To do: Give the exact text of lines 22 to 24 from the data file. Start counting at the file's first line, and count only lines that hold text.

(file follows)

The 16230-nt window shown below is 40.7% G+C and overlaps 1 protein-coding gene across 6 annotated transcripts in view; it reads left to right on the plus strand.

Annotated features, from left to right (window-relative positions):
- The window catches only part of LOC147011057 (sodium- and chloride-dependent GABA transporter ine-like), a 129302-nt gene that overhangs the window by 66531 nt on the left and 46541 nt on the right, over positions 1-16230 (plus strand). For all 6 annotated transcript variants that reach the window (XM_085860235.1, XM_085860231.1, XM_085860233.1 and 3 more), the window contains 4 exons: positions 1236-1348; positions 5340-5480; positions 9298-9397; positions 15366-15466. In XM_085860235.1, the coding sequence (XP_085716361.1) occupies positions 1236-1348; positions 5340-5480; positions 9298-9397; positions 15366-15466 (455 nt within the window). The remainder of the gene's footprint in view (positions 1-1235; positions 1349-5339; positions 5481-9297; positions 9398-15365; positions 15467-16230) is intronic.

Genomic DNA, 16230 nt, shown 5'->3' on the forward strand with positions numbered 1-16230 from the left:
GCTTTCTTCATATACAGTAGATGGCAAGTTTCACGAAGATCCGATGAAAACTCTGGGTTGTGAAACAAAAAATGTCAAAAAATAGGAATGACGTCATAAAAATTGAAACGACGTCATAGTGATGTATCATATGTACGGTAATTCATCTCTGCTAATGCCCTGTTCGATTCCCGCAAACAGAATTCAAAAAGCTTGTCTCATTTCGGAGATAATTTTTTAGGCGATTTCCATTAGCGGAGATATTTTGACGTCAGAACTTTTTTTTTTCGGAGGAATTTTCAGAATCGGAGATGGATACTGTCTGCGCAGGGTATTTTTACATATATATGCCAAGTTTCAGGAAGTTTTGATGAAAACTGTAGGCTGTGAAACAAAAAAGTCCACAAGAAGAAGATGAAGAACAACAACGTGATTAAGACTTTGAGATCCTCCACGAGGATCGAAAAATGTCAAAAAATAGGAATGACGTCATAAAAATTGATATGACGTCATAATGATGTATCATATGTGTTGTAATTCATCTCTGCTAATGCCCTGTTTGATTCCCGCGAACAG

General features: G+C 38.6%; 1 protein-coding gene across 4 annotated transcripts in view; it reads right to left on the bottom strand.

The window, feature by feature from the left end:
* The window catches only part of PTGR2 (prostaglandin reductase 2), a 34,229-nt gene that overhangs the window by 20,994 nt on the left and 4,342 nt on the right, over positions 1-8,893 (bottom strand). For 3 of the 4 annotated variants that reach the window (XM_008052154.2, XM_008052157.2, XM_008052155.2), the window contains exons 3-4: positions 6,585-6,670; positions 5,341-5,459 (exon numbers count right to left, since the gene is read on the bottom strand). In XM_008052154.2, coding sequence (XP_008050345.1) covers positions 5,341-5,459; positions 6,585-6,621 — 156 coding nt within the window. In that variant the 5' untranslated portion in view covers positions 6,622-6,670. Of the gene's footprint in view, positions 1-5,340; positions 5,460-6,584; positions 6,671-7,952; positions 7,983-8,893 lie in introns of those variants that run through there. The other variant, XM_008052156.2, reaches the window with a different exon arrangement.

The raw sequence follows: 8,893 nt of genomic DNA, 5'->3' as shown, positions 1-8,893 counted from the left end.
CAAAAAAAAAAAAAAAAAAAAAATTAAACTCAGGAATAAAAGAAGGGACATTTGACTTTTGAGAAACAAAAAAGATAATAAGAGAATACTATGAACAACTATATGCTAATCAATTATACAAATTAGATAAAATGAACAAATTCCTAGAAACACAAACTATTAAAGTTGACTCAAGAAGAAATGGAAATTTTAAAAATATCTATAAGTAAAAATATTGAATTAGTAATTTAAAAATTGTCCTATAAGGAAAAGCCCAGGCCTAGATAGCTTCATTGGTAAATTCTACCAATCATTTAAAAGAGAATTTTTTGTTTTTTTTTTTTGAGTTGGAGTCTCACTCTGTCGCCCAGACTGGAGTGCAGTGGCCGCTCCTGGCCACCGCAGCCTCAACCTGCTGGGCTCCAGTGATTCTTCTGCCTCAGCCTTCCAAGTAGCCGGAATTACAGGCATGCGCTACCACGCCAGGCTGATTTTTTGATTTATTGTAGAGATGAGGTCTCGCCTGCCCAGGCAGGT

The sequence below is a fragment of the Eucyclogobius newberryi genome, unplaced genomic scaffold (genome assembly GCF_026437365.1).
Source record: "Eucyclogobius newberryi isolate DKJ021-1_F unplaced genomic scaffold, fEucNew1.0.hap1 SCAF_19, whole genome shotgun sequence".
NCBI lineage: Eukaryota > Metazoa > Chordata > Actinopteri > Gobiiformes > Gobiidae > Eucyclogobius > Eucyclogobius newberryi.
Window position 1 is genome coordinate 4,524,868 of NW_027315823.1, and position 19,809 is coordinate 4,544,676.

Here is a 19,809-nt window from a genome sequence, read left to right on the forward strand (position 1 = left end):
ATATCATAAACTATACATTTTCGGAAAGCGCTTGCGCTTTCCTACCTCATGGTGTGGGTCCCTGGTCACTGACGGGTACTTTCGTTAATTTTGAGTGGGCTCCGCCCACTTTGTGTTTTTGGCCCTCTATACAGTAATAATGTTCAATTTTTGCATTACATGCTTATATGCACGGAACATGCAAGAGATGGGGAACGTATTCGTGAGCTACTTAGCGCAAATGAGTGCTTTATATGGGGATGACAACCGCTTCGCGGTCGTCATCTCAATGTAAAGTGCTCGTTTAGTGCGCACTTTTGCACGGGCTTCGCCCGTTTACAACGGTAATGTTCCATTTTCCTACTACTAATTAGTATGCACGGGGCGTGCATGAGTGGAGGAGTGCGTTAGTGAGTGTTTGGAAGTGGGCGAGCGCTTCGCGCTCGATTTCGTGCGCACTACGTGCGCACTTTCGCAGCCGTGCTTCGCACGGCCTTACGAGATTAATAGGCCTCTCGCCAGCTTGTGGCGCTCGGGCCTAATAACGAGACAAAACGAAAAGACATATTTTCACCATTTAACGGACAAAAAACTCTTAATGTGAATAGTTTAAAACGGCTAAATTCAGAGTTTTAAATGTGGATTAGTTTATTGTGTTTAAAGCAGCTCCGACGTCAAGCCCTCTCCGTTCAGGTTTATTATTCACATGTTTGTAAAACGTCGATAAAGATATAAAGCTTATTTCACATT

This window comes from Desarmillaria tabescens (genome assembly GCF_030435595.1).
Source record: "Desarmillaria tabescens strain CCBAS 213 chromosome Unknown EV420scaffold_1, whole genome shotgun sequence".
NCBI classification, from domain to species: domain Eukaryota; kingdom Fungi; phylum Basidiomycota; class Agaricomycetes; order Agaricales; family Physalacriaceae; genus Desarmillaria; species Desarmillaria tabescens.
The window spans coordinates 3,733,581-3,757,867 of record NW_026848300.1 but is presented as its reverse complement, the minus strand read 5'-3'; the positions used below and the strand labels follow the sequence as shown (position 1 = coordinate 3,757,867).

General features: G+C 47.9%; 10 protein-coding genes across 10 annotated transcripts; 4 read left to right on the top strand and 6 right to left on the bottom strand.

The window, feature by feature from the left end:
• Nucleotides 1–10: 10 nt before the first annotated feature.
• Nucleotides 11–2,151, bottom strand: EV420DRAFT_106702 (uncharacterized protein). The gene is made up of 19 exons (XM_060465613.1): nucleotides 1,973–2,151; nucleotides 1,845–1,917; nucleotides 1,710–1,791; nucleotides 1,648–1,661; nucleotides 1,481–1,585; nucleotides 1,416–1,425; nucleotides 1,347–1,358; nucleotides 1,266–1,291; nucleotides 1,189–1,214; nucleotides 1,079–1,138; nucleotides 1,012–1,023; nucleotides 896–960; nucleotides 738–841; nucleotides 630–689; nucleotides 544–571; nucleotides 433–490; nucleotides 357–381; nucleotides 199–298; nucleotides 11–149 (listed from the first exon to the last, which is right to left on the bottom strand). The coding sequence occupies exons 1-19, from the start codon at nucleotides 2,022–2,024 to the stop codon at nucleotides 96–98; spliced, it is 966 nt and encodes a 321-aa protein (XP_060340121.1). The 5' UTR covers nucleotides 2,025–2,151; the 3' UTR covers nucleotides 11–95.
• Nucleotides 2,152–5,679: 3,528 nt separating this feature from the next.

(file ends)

The window, feature by feature from the left end:
• Nucleotides 1–10: 10 nt before the first annotated feature.
• Nucleotides 11–2,151, bottom strand: EV420DRAFT_106702 (uncharacterized protein). The gene is made up of 19 exons (XM_060465613.1): nucleotides 1,973–2,151; nucleotides 1,845–1,917; nucleotides 1,710–1,791; nucleotides 1,648–1,661; nucleotides 1,481–1,585; nucleotides 1,416–1,425; nucleotides 1,347–1,358; nucleotides 1,266–1,291; nucleotides 1,189–1,214; nucleotides 1,079–1,138; nucleotides 1,012–1,023; nucleotides 896–960; nucleotides 738–841; nucleotides 630–689; nucleotides 544–571; nucleotides 433–490; nucleotides 357–381; nucleotides 199–298; nucleotides 11–149 (listed from the first exon to the last, which is right to left on the bottom strand). The coding sequence occupies exons 1-19, from the start codon at nucleotides 2,022–2,024 to the stop codon at nucleotides 96–98; spliced, it is 966 nt and encodes a 321-aa protein (XP_060340121.1). The 5' UTR covers nucleotides 2,025–2,151; the 3' UTR covers nucleotides 11–95.